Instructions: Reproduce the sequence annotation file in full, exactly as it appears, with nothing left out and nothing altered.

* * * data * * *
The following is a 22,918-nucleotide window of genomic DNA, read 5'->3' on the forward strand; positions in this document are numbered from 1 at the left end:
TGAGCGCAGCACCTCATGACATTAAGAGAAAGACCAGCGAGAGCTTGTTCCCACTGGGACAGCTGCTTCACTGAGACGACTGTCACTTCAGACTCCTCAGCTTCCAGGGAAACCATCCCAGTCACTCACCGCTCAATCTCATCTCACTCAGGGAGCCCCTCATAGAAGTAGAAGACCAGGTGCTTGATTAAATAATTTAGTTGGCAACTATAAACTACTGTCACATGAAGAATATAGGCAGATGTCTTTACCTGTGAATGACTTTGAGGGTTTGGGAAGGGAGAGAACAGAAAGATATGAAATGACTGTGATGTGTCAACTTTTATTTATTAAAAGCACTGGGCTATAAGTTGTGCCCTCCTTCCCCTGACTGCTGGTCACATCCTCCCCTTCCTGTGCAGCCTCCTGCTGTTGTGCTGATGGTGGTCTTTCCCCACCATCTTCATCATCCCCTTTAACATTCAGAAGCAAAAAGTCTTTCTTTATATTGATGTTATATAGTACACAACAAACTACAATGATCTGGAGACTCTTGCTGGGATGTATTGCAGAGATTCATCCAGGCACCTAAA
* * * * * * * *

The following is a 22,918-nucleotide window of genomic DNA, read 5'->3' on the forward strand; positions in this document are numbered from 1 at the left end:
TGAGCGCAGCACCTCATGACATTAAGAGAAAGACCAGCGAGAGCTTGTTCCCACTGGGACAGCTGCTTCACTGAGACGACTGTCACTTCAGACTCCTCAGCTTCCAGGGAAACCATCCCAGTCACTCACCGCTCAATCTCATCTCACTCAGGGAGCCCCTCATAGAAGTAGAAGACCAGGTGCTTGATTAAATAATTTAGTTGGCAACTATAAACTACTGTCACATGAAGAATATAGGCAGATGTCTTTACCTGTGAATGACTTTGAGGGTTTGGGAAGGGAGAGAACAGAAAGATATGAAATGACTGTGATGTGTCAACTTTTATTTATTAAAAGCACTGGGCTATAAGTTGTGCCCTCCTTCCCCTGACTGCTGGTCACATCCTCCCCTTCCTGTGCAGCCTCCTGCTGTTGTGCTGATGGTGGTCTTTCCCCACCATCTTCATCATCCCCTTTAACATTCAGAAGCAAAAAGTCTTTCTTTATATTGATGTTATATAGTACACAACAAACTACAATGATCTGGAGACTCTTGCTGGGATGTATTGCAGAGATTCATCCAGGCACCTAAA